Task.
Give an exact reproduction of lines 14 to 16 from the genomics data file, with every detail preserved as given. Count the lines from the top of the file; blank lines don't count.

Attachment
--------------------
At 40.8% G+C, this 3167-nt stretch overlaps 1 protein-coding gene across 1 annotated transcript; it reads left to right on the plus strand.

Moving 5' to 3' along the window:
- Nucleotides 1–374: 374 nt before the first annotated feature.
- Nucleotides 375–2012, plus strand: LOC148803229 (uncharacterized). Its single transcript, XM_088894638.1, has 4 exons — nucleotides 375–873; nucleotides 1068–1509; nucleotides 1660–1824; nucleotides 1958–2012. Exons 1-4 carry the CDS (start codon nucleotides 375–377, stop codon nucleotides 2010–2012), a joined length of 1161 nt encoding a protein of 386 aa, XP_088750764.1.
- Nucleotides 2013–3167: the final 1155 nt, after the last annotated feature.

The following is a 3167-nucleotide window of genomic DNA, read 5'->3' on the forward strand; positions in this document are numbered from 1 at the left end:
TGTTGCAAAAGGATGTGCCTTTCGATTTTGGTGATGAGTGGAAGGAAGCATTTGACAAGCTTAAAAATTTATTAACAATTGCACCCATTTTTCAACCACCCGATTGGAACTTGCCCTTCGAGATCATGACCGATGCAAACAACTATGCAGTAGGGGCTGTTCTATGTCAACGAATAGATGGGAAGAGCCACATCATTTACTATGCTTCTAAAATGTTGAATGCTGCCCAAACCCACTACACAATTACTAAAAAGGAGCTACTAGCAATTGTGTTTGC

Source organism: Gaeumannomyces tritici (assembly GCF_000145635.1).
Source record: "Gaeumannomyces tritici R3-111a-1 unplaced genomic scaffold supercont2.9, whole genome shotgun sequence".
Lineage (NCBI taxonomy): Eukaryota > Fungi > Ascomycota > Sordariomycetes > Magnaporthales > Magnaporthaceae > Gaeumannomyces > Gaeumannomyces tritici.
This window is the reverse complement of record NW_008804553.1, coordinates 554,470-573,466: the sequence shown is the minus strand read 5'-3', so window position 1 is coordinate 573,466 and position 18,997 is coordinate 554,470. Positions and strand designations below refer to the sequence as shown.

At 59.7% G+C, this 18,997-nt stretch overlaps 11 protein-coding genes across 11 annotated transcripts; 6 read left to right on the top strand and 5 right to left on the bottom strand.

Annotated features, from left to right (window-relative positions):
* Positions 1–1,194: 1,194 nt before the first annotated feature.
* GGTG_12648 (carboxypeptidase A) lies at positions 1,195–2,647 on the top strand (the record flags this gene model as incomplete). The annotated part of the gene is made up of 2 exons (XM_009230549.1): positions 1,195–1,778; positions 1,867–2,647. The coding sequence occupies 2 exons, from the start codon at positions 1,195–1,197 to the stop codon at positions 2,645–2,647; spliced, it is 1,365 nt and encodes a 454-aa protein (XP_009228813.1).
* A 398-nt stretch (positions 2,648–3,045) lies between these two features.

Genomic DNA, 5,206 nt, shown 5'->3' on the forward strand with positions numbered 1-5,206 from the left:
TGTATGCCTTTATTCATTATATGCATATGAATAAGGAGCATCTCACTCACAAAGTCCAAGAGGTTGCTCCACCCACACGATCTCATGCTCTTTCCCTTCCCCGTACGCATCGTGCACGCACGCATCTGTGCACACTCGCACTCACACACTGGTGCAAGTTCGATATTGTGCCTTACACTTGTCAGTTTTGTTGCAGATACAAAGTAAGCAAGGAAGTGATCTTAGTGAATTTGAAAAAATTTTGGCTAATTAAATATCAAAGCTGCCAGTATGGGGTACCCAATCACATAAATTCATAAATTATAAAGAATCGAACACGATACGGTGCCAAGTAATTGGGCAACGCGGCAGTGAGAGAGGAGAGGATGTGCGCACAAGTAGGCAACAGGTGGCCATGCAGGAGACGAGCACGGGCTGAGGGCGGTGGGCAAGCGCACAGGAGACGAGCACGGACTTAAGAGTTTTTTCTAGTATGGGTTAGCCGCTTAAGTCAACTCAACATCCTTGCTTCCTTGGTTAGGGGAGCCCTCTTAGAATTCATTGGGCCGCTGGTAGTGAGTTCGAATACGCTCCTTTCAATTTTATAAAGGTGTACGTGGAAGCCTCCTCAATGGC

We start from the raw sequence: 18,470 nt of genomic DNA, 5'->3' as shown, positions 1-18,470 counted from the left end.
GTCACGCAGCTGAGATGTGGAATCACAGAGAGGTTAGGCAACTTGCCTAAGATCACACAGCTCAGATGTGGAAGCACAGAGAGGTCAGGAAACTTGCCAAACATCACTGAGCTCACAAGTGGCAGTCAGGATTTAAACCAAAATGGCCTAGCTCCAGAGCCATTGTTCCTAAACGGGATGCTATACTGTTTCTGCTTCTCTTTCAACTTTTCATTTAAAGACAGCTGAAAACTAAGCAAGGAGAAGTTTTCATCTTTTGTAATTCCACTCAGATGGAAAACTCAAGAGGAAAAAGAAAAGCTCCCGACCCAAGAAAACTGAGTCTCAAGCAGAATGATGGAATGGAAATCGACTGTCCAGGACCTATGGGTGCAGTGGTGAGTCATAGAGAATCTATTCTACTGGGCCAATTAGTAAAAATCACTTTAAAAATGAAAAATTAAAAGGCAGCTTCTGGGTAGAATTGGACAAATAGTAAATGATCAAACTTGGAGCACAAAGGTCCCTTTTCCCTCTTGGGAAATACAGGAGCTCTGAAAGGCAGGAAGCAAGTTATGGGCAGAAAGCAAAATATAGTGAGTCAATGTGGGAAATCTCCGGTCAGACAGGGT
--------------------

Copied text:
* Positions 1–1,194: 1,194 nt before the first annotated feature.
* GGTG_12648 (carboxypeptidase A) lies at positions 1,195–2,647 on the top strand (the record flags this gene model as incomplete). The annotated part of the gene is made up of 2 exons (XM_009230549.1): positions 1,195–1,778; positions 1,867–2,647. The coding sequence occupies 2 exons, from the start codon at positions 1,195–1,197 to the stop codon at positions 2,645–2,647; spliced, it is 1,365 nt and encodes a 454-aa protein (XP_009228813.1).
* A 398-nt stretch (positions 2,648–3,045) lies between these two features.